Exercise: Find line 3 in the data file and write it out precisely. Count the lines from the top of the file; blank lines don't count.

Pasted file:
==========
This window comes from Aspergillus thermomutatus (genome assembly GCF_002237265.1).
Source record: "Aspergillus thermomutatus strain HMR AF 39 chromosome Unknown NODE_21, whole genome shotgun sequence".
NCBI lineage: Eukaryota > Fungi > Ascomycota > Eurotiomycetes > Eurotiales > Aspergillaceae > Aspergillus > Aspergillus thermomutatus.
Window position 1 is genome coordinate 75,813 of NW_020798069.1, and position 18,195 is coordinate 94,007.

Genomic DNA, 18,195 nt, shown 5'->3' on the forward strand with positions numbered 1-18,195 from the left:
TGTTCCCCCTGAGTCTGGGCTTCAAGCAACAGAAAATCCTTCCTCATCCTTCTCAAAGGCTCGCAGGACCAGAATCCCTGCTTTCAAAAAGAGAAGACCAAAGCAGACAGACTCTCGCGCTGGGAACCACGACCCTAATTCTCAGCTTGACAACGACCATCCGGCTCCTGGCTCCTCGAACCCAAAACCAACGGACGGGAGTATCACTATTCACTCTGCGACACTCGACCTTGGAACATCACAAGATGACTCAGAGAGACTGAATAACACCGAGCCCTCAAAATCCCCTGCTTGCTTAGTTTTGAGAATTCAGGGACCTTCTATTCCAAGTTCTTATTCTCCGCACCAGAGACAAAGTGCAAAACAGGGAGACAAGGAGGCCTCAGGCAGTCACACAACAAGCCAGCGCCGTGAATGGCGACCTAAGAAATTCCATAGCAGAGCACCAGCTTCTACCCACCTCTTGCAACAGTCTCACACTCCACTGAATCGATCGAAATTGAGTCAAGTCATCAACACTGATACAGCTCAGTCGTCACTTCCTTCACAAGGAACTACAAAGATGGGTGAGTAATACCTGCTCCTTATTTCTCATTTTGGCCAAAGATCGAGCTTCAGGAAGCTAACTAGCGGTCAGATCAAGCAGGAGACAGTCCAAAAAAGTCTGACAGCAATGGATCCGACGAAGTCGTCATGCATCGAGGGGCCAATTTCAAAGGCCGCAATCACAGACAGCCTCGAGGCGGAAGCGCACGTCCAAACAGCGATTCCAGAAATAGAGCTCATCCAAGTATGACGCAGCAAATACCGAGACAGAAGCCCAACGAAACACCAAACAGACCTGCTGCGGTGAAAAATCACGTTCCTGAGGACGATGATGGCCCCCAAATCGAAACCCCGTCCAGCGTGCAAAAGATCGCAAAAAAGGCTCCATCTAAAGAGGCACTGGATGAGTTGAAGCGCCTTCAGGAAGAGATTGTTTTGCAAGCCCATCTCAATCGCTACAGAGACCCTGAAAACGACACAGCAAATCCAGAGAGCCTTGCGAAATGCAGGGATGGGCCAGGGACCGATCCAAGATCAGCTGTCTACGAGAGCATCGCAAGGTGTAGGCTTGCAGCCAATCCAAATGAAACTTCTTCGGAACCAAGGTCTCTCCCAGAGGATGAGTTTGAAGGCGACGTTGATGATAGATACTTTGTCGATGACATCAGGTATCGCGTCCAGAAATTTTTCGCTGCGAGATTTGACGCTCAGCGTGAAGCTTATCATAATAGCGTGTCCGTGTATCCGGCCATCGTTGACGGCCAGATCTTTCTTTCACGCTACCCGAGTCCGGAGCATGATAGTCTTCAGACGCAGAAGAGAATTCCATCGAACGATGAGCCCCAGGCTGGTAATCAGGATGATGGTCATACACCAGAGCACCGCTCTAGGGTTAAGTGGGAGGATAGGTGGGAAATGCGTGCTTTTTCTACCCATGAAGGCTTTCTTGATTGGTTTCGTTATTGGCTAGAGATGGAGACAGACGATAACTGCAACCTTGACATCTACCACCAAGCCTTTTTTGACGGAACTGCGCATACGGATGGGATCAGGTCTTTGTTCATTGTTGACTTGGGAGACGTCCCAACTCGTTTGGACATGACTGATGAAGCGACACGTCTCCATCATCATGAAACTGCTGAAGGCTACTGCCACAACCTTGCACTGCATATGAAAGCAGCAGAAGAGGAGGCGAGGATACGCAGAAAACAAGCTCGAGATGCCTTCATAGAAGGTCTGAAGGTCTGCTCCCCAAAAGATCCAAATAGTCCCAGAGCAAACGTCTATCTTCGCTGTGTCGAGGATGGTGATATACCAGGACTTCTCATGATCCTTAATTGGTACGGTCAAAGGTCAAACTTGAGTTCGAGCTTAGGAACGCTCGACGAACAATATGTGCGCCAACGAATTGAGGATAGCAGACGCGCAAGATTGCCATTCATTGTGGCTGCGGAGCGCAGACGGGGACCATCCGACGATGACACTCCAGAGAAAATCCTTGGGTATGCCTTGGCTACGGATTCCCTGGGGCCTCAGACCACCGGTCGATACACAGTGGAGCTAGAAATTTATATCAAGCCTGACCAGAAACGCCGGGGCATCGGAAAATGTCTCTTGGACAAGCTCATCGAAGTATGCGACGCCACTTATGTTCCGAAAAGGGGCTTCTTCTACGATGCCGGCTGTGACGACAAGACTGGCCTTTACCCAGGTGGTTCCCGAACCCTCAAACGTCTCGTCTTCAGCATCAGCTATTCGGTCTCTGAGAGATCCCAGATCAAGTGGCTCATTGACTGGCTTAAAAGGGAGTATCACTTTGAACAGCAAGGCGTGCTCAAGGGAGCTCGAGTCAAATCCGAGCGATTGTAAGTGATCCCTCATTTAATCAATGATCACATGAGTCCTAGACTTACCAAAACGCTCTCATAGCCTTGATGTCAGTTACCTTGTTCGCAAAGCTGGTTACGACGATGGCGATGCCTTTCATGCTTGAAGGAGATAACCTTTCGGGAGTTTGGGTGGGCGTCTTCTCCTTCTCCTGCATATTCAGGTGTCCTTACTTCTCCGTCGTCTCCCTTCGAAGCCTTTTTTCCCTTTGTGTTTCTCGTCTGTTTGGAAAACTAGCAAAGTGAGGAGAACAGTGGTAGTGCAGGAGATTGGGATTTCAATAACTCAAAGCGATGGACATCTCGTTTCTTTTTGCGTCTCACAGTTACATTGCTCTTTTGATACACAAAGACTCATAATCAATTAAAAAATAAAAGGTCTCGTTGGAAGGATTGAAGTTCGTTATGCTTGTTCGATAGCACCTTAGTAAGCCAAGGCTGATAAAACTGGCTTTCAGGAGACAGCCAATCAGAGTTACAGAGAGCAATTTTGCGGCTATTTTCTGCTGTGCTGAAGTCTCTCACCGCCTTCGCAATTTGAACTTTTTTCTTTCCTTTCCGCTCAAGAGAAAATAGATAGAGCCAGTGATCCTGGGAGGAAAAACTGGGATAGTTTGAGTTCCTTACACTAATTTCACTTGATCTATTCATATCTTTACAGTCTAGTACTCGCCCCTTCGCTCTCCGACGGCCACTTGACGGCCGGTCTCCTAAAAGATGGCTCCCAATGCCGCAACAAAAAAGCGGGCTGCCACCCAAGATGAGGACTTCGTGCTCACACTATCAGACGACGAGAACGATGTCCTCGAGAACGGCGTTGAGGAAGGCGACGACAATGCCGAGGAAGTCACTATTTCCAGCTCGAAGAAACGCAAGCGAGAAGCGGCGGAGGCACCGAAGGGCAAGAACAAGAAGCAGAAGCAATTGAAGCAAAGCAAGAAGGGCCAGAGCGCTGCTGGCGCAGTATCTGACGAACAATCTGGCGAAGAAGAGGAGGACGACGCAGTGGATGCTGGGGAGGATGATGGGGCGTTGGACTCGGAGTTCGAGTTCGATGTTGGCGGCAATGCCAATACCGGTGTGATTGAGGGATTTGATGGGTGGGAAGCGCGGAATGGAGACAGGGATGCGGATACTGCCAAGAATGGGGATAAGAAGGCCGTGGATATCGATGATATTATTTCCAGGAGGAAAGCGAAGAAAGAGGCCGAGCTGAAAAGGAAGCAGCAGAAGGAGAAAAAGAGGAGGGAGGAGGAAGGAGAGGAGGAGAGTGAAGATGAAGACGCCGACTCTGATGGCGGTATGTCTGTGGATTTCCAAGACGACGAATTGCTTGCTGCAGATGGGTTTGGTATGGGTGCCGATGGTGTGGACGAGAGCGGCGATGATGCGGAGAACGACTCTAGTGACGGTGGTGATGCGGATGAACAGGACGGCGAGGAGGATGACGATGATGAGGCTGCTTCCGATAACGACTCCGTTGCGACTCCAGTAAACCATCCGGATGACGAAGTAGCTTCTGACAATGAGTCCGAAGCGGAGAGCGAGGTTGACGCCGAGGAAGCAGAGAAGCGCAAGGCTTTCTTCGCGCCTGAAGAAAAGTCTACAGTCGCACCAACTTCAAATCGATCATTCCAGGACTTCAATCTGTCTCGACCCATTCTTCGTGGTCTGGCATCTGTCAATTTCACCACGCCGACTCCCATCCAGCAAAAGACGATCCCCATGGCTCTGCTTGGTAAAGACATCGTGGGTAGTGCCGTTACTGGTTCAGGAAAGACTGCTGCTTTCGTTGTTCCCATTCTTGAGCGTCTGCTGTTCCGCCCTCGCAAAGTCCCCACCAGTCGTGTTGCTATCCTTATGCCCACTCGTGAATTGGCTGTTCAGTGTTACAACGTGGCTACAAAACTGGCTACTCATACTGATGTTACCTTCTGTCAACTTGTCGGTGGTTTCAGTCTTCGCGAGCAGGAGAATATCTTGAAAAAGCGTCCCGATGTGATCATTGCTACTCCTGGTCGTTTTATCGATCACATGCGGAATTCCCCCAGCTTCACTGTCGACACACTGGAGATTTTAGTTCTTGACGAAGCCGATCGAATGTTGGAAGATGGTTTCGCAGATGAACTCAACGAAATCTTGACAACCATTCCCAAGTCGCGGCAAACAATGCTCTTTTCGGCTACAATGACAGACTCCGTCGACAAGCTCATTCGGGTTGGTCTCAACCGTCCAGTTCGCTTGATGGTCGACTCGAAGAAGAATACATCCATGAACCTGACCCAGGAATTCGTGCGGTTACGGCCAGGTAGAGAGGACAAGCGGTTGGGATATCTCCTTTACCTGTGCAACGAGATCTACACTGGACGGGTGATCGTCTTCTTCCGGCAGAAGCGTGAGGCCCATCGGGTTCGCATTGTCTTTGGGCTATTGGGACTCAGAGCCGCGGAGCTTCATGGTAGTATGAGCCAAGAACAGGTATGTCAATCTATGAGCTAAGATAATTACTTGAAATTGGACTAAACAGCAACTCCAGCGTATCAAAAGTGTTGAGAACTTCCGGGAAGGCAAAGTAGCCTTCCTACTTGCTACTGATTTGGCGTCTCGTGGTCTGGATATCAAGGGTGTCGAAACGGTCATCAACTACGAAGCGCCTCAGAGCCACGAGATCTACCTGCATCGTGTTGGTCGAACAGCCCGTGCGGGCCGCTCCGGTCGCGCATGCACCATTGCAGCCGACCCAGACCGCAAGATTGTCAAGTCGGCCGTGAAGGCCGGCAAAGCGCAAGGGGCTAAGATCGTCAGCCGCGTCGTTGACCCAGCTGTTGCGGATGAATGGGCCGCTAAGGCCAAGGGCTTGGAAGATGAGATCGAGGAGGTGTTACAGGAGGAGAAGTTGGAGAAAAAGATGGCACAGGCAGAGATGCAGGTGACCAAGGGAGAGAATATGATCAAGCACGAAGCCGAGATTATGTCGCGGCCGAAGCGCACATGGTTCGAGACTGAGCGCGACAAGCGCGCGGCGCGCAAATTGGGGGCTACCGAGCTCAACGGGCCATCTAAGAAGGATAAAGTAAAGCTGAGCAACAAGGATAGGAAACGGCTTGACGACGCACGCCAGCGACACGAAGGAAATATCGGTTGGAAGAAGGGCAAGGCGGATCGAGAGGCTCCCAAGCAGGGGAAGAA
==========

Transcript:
NCBI lineage: Eukaryota > Fungi > Ascomycota > Eurotiomycetes > Eurotiales > Aspergillaceae > Aspergillus > Aspergillus thermomutatus.